Policy


    In order to make the recommended changes, some policies will need to be modified and some created. The current policies that need to be modified are the configuration management policy and the vulnerability management policy. The policy that will need to be created is the quality assurance and control policy. Additionally, procedures will need to be reviewed at the department levels to ensure compliance with the new policy.

    The configuration management policy should contain two main sections: change control and configuration control. The change control section needs little modification as it is currently effective at providing a means to request and get approvals. An addition to the work flow to include the configuration manager on all changes upon completion of the technician work should be added. This will allow the configuration manager, who is the IT supervisor, the ability to perform a quality assurance check. The configuration control section of the policy will need to be written to include the CMDB with discussion of what constitutes a CI.

    The vulnerability management policy should also be revised. The high level view for mitigating vulnerabilities should be included. For example, the current policy discusses using the real-time scanner to identify vulnerabilities, patching the software, and then using the real-time scanner to verify remediation. This should be reworded to discuss using the CMDB to locate software CIs that are vulnerable, patching the software, and then use the real-time scanner to verify remediation. A feedback loop between the VMT and the IT department should also be included in instances where errors are located in the CMDB.

    The last policy that will need to be created is the quality assurance and control policy. This policy will provide explanation of the role of quality assurance and quality control and assign responsibilities as appropriate. For example, the IT supervisors will be assigned the responsibility of conducting quality assurance checks on the CMDB to verify accuracy of information. The emphasis placed on quality is important for mitigating risks associated with using the CMDB to identify vulnerabilities. The VMT will also conduct routine scans as a quality assurance check to verify software configuration items are correct. 

Conclusion


    Vulnerability Management and Configuration Management go hand in hand. The Organization currently has difficulty keeping software patched which results in software vulnerabilities. This failure introduces significant risk to the organization as the resulting vulnerabilities may be exploited by numerous methods and threat agents. Creating a Configuration Management System (CMS) that consists of the existing Change Management process and the new Configuration Management Databases (CMDBs) will help the Organization understand where vulnerabilities exist and enhance the technician’s effectiveness at mitigating those vulnerabilities.

References


  • Al-Shaer, E., Kalmanek, C. R., & Wu, F. (2008, October). Automated Security Configuration Management. Springer, 231-233.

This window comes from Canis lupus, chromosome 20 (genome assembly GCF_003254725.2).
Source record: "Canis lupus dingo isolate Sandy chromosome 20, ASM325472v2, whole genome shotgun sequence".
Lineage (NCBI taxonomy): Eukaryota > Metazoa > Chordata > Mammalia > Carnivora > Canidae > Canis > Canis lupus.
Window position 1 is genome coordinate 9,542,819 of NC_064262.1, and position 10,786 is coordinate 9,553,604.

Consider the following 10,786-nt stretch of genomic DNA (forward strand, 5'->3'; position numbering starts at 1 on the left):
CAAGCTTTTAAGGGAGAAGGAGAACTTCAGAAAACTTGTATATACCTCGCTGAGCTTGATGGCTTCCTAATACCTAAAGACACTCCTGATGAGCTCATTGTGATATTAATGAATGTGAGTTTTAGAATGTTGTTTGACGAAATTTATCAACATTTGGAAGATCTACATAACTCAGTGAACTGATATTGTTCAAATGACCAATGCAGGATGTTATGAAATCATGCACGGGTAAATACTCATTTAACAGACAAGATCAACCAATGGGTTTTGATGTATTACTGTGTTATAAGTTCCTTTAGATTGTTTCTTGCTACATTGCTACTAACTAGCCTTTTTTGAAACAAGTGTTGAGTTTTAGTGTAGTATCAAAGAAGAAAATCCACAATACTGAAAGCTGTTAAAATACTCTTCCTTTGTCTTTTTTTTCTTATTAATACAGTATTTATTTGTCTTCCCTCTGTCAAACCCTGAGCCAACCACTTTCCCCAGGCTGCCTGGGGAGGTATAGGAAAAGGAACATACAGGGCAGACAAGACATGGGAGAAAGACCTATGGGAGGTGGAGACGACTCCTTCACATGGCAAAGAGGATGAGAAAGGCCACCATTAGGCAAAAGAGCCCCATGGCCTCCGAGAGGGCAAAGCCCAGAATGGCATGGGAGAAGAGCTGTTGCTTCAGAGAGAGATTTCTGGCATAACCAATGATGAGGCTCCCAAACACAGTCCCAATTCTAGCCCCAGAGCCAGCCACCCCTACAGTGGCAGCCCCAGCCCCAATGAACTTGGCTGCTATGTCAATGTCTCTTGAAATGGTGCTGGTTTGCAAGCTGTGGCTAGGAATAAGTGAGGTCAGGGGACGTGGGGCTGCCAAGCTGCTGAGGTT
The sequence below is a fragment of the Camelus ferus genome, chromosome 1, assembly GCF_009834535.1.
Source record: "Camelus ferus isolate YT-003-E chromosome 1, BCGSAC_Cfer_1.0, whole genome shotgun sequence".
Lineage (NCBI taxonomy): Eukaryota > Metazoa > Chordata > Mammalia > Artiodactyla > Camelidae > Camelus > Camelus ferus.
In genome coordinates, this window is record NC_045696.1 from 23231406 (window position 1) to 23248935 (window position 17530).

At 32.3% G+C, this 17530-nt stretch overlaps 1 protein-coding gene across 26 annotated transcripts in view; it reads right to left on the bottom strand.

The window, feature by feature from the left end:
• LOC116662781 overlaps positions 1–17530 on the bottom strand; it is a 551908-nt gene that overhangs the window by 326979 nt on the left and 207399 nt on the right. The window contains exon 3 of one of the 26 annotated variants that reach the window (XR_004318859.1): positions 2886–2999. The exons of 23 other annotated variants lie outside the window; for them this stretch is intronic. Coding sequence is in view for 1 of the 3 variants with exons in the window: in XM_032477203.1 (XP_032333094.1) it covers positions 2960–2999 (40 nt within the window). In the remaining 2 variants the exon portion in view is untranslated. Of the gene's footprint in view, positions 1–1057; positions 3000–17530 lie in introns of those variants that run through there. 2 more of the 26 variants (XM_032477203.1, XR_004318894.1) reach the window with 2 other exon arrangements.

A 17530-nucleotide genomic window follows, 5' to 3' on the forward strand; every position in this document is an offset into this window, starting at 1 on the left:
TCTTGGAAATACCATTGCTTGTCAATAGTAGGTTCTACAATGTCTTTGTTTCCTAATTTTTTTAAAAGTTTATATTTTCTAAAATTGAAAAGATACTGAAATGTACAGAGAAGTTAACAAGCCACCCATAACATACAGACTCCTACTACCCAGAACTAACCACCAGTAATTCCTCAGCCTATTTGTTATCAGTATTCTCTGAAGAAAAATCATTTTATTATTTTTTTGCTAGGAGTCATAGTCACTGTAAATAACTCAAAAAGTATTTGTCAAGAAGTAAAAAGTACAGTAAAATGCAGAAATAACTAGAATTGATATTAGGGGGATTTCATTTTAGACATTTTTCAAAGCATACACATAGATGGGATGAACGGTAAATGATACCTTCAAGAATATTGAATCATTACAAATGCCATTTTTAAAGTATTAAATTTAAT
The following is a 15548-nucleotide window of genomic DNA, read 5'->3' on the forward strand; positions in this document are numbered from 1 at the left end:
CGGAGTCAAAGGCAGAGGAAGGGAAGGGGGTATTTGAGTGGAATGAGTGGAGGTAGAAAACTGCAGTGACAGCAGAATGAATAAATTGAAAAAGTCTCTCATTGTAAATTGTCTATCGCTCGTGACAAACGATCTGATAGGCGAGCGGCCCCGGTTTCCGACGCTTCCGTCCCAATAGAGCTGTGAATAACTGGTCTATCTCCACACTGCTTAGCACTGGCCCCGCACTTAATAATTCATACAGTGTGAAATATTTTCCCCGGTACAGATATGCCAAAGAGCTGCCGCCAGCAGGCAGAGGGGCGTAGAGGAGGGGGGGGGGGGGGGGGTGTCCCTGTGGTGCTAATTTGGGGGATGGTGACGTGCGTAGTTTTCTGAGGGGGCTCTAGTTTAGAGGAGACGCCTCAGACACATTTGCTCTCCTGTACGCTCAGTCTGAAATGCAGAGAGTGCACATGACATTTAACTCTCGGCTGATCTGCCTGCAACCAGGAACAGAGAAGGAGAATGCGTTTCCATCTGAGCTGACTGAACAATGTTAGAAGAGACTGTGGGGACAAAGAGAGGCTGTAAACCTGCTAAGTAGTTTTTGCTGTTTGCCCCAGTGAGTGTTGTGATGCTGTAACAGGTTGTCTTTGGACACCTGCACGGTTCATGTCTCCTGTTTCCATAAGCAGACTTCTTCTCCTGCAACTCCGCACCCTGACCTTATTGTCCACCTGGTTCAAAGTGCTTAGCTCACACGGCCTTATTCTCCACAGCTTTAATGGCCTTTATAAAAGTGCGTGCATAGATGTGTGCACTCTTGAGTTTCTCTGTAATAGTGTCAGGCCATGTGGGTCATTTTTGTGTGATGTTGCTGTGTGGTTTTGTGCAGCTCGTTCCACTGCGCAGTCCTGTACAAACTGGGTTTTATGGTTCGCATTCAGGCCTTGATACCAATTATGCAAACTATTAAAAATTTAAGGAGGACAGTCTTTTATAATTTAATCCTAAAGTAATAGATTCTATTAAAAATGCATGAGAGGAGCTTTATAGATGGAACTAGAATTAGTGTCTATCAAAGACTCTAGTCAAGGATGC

• Andrew, C. (2006, August). Orchestrate vulnerability management. Communication News, 26-27. 
  • Defense Information Systems Agency. (2007, February 14). DISA IAVM Process Handbook. Retrieved August 1, 2011, from www.tricare.mil/tmis_new/ia/disa-iava-process-handbook.doc 
  • Department of Defense. (2007, April 23). Information Assurance (IA). Retrieved July 17, 2011, from http://www.dtic.mil/whs/directives/corres/pdf/850001p.pdf 
  • Executive Office of the President. (2003). Performance-Based Service Acquisition; Contracting for the Future. Washington DC: Interagency Task Force on Performance-Based Service Acquisition. 
  • Hurst, T. E. (2008, July). Digital Technology Spawns Need for Configuration Management. Power, 83. 
  • Intergovernmental Panel on Climate Change. (n.d.). Quality Assurance and Quality Control. 
  • Kovachich, G. L. (2003). The Information Systems Security Officer's Guidebook. USA: Elsevier. 
  • Marine Corps Institute. (2002). Operational Risk Management. Washington, DC: Headquarters Marine Corps. 
  • Marquis, H. (2006, December). ITIL: What It Is And What It Isn't. Business Communications Review, 49-52. 
  • Marquis, H. (2007, February). ITIL and the Evolving CMDB. Business Communications Review, 54-57. 
  • Sequeira, D. (2003, March). Intrusion Prevention Systems: Security's Silver Bullet. Business Communications Review, 36-41.

About the Author

Christopher Furton author bio picture
Christopher Furton

is an Information Technology Professional with over 12 years in the industry.  He attended The University of Michigan earning a B.S. in Computer Science and recently completed a M.S. in Information Management from Syracuse University.  His career includes managing small to medium size IT infrastructures, service desks, and IT operations.  Over the years, Christopher has specialized in Cyber Security while working within the Department of the Defense and the United States Marine Corps. His research topics include vulnerability management, cyber security governance, privacy, and cyber risk management.  He holds active IT Certifications including the CISSP, CEH, ITIL Foundations, Security+CE and Network+CE.  He can be found on , , and .  

Additional information available on Christopher Furton's website at